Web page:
registration, your teen will not be able to access any portions of
the WDIG Sites that are made available only to registered guests.

Click below to view the Terms of Use:

By not revoking your teen's registration, you agree that you and your
teen will be bound by the Terms of Use in connection with his/her use
of WDIG Sites and you agree to personally ensure that your teen
complies with the Terms of Use. (emphasis added)

If you want us to revoke your teen's registration, click below:

// link removed
How awesome is Disney! Under-age? No problem. Go ahead and register on their site. Then your parents will receive an email and have to read it and click on something to revoke your registration. Or better yet, just use a bogus email for your parents to remove the off chance of them actually reading the email and being responsible.

That is clearly the case here in fact. My friend has no children, so clearly some child picked a random email address that happened to be my friend's. Now if that child will start publishing plans to blow up buildings on a Disney forum page, my friend can be held responsible (per the Terms of Use.) Lovely!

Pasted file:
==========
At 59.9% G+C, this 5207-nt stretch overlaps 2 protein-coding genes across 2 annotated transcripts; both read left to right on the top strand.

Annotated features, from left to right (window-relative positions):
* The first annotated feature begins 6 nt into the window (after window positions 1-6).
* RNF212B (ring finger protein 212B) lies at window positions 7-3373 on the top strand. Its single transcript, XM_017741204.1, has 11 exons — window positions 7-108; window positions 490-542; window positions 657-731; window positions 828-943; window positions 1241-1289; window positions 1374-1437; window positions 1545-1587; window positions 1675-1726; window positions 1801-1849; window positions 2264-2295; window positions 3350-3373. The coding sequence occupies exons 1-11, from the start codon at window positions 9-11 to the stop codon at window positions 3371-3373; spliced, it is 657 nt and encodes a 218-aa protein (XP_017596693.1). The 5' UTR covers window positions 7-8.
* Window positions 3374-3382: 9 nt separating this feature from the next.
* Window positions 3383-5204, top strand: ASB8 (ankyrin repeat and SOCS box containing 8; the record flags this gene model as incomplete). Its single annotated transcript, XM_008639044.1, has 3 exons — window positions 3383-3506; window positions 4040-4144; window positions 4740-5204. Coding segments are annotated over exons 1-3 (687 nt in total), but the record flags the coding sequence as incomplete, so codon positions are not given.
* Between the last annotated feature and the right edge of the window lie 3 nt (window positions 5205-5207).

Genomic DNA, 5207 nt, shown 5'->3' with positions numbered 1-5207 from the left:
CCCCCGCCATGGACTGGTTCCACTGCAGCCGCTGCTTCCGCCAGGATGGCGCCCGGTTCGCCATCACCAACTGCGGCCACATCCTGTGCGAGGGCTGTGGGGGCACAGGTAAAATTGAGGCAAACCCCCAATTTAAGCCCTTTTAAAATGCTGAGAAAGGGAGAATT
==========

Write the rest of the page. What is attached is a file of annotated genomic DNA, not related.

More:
Thursday, March 13, 2008

Silverlight Stocks

Ever since details of Silverlight 2.0 came out, I planned on re-doing my stocks app using it. This is an app that I first wrote for a GWT tutorial I did for IBM, and then re-wrote when I learned Flex last year. I wanted to write it in Silverlight last year, but Silverlight was not ready then. Now it is. Here's a picture of it.

This look-and-feel is all defaults. It looks like a web page! It's usually easy to spot Flex apps, but that is not as true with Silverlight. Everything works the same as with the Flex or GWT versions, except the color-coding for stocks that are up or down. I figured out how to define styles with Silverlight (more on that) but could programmatically set the style. Let's take a look at the code. First the UI code.

<UserControl x:Class="SilverStocks.Page"
Width="400" Height="300">
<StackPanel Orientation="Vertical">
<StackPanel Orientation="Horizontal">
<TextBlock Text="Enter Symbol "/>
<TextBox x:Name="symbol" Width="100" KeyDown="symbol_KeyDown"/>
<Button Click="Button_Click" Content="Get Info" />
<StackPanel Orientation="Horizontal">
<TextBlock Text="Company Name: "/>
<TextBlock x:Name="company"/>